Jennifer Scanlon

 

On her book Bad Girls Go Everywhere: The Life of Helen Gurley Brown

Cover Interview of May 29, 2009

Lastly

My attempt is to open up discussions of feminist history, to broaden our analysis of the second wave of feminism.  Bad Girls Go Everywhere makes a case that the girly girls, or in this case “Gurley girls,” of this era form a little-studied but significant group of feminists.  More radical feminists may have winced at the “please your man” elements of Brown’s message, but her fans found inspiration in her brand of liberation.  Bad Girls includes the voices of many of those fans, who saw Brown as the loyal sister and friend who cheered them regardless of the ways in which their lives met anyone else’s standards.  Ultimately, then, the book helps us understand and appreciate what we might call the feminist mainstream.

The book also makes the case that Helen Gurley Brown provides one of the most important links between the second and the third waves of feminism.  Many in the third wave, “lipstick,” Sex and the City feminist movement see themselves reacting to second wave positions on sexuality, power, and culture.  Some in the third wave focus on prioritizing sexual pleasure over sexual danger.  Others enjoy the varied performances of gender, including femininity and masculinity, available to them in contemporary culture.  Still others reclaim “girl” as they attempt to make feminism more fun if not more youthful.  Many write about and even celebrate the enormous contradictions they experience in their attempts to live a feminist life.  More than second wave feminists, they argue, they accept living in mainstream worlds, acknowledge and understand the diversity of women’s lives, tolerate and even enjoy heterosexuality, refuse to be considered victims, celebrate individualism, and revel in popular culture.  Not all third wave feminists identify with each of these ideals, but one thing is certain: for each of these positions, Helen Gurley Brown is one of the most, if not the most, striking of the third wave’s second wave antecedents.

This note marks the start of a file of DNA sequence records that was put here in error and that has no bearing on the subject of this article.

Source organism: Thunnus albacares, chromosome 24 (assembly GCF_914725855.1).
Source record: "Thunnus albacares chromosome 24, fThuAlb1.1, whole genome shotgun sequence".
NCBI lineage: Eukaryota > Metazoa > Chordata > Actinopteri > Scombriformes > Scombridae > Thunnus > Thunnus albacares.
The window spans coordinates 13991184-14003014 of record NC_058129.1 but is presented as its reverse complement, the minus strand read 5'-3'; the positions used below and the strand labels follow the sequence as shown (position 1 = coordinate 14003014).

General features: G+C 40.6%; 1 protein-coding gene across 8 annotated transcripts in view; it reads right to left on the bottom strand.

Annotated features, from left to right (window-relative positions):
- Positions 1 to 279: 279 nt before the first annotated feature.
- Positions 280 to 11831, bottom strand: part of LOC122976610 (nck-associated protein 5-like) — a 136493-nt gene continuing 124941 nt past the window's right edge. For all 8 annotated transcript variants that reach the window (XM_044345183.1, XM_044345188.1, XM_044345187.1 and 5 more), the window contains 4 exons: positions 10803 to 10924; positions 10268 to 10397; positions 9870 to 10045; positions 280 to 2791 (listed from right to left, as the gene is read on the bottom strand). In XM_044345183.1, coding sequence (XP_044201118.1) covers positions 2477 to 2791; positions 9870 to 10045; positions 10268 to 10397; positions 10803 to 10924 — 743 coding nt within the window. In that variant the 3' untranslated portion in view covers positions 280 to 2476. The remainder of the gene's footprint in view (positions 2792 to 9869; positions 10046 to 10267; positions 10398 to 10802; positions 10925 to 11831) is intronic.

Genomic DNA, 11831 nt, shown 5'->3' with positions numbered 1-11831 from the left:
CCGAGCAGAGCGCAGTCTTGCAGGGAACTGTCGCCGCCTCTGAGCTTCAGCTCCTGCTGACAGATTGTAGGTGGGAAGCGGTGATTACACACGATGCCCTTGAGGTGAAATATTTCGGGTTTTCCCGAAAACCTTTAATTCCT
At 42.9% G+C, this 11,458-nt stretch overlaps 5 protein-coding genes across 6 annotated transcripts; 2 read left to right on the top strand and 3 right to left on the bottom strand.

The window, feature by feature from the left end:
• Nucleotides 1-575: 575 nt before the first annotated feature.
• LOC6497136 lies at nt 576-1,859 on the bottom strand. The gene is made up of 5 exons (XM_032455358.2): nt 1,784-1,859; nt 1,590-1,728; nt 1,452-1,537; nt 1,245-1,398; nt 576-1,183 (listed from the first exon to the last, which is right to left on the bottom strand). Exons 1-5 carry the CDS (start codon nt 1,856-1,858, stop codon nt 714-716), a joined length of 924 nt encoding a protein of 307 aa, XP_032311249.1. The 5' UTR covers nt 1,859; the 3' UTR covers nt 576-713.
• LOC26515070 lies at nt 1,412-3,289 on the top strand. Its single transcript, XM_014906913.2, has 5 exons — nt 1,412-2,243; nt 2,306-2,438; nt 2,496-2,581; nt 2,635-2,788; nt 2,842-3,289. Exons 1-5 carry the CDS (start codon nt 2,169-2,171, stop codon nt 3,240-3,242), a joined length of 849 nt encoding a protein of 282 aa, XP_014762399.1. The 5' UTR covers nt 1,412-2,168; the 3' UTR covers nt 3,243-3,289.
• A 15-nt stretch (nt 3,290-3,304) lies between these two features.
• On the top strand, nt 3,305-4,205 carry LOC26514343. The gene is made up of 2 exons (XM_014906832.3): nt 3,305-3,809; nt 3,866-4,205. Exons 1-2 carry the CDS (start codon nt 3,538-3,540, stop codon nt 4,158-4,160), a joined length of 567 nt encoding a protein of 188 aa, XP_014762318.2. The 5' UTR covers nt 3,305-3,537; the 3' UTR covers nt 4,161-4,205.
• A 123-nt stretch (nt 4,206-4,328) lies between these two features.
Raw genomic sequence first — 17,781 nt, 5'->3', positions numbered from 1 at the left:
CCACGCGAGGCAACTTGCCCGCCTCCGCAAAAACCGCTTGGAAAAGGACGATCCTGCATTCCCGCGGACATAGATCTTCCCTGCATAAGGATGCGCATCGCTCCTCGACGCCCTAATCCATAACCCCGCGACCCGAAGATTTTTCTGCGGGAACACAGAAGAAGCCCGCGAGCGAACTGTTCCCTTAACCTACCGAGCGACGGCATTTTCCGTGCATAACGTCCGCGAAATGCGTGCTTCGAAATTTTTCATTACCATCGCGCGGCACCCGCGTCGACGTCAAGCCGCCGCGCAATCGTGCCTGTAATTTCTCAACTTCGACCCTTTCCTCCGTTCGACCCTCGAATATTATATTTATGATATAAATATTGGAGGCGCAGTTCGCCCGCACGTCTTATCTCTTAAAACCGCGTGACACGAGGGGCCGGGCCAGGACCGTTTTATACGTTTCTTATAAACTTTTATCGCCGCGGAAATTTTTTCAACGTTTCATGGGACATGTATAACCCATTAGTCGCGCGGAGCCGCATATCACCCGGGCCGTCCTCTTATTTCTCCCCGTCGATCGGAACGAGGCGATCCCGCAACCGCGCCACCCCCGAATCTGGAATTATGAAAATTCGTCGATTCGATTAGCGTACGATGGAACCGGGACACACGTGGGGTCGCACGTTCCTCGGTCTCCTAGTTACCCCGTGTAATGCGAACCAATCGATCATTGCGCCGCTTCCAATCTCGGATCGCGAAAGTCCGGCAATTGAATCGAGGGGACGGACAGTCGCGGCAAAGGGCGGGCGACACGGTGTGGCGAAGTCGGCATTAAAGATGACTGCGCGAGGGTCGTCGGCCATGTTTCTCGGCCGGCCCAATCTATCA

© 2009 Jennifer Scanlon